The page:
Car wars: Alphabet’s Waymo sues Uber over stolen self-driving secrets

14,000 stolen files, LIDAR and an inadvertent email

Update, February 24 12:55pm PT: Uber is speaking out against the lawsuit, calling the allegations Waymo has made against it "baseless".

"We are incredibly proud of the progress that our team has made," an Uber spokesperson told TechRadar in a statement. "We have reviewed Waymo's claims and determined them to be a baseless attempt to slow down a competitor and we look forward to vigorously defending against them in  court. 

"In the meantime, we will continue our hard work to bring  self-driving benefits to the world," the statement concluded.

Waymo is offering no further comment on the matter, directing us to its lawsuit claim and a Medium blog post instead.

Original story continues below...

In one of the first big legal battles to hit the growing self-driving car sector, Alphabet-owned Waymo just filed suit against Uber and Otto, a self-driving truck company, alleging the defendants stole its valuable trade secrets.

Waymo, which was recently spun out as a subsidiary under Google's parent company Alphabet, claims Anthony Levandowski, a former Google employee, downloaded more than 14,000 files of highly confidential and proprietary information before he resigned to co-found Otto.

Uber bought Otto in 2016, and now Levandowski runs Uber's self-driving car efforts. Waymo's court filing says Levandowski went to extraordinary lengths to accomplish the mass download, which, among other items, contained designs for a custom LIDAR circuit board.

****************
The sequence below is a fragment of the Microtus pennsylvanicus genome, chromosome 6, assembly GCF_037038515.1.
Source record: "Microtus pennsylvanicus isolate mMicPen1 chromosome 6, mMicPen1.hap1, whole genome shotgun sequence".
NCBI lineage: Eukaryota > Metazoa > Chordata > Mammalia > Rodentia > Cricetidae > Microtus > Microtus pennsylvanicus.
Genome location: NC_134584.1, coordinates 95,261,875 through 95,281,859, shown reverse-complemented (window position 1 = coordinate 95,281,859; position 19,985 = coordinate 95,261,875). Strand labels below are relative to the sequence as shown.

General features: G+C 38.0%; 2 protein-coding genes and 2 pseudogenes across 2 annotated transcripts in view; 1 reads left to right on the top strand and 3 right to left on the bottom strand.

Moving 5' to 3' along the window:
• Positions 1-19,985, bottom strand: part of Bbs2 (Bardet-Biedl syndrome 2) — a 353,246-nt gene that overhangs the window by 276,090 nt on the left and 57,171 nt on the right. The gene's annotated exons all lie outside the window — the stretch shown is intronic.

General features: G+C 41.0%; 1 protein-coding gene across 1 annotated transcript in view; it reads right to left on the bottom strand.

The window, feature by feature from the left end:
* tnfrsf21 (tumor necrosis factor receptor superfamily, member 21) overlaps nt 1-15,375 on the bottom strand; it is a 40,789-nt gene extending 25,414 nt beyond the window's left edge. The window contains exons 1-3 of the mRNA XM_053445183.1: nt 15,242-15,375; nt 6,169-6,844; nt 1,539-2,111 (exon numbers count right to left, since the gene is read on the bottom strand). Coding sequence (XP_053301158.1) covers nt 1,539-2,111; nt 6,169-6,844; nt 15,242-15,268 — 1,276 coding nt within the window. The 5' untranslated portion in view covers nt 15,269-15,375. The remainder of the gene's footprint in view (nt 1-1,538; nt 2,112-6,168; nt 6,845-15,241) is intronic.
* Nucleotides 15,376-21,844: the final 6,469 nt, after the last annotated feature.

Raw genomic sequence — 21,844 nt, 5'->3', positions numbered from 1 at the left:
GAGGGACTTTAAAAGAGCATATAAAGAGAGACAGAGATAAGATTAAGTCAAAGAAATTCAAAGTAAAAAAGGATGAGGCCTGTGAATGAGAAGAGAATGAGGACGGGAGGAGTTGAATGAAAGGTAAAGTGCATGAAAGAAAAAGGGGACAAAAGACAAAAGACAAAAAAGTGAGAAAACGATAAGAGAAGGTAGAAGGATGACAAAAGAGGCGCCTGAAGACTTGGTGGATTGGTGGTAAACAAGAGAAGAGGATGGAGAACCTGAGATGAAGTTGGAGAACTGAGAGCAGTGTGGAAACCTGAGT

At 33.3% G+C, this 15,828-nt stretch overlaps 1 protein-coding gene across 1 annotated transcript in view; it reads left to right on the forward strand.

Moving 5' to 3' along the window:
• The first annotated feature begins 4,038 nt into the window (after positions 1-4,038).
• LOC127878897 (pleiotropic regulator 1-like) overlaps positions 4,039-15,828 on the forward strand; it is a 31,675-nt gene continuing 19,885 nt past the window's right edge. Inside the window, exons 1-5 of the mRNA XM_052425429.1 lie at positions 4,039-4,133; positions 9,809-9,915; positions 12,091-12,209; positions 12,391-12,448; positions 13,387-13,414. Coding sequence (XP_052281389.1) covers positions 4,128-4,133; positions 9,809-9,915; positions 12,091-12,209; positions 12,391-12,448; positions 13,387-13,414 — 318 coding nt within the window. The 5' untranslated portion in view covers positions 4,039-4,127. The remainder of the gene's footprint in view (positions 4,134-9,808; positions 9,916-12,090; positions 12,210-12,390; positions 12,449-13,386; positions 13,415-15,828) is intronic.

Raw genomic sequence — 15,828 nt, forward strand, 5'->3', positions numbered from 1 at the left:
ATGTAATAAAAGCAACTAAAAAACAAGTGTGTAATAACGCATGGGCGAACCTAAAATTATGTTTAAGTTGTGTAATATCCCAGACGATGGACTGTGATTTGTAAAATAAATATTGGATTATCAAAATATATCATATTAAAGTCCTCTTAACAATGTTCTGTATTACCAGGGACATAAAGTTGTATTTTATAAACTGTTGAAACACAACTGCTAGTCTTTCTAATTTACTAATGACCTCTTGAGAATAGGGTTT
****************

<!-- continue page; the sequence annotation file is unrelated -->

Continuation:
The circuit board is the canary in this case; Waymo apparently learned about the theft when it was inadvertently copied on an email from one of its LIDAR parts suppliers. The email had an attachment purporting to show an Uber LIDAR system, but Waymo recognized the design as its own.

The filing says Waymo's LIDAR can pick up hazards a human may not detect, and calls its sensors the most advanced and cost-effective around. It credits its LIDAR for allowing one of its steering-wheel-and-foot-pedal-less cars to complete a fully autonomous journey on public roads.

Levandowski wasn't alone in downloading Waymo files; the company alleges other former employees stole its trade secrets, then subsequently went to work at Uber and Otto.

In the filing, Waymo calls Uber and Otto's actions a "calculated theft", one that "reportedly netted Otto employees over half a billion dollars and allowed Uber to revive a stalled program, all at Waymo's expense."  

What could this mean for self-driving cars?

Waymo wants a jury trial, and ultimately is seeking to stop Uber and Otto from using its self-driving technology any further as well as the return of all stolen information and compensation.

Obviously, if Waymo wins, Uber's autonomous vehicle efforts would be gravely impacted. Those have included launching self-driving cars as part of its ride-sharing service in select markets. 

A long court battle that drags on for years might be difficult for Waymo to weather, though of course if the allegations are true and Uber and Otto are found at fault, Waymo would no longer have to compete against the very technology it developed.

We've asked Uber for comment on the lawsuit and allegations, and will update this story if we hear back.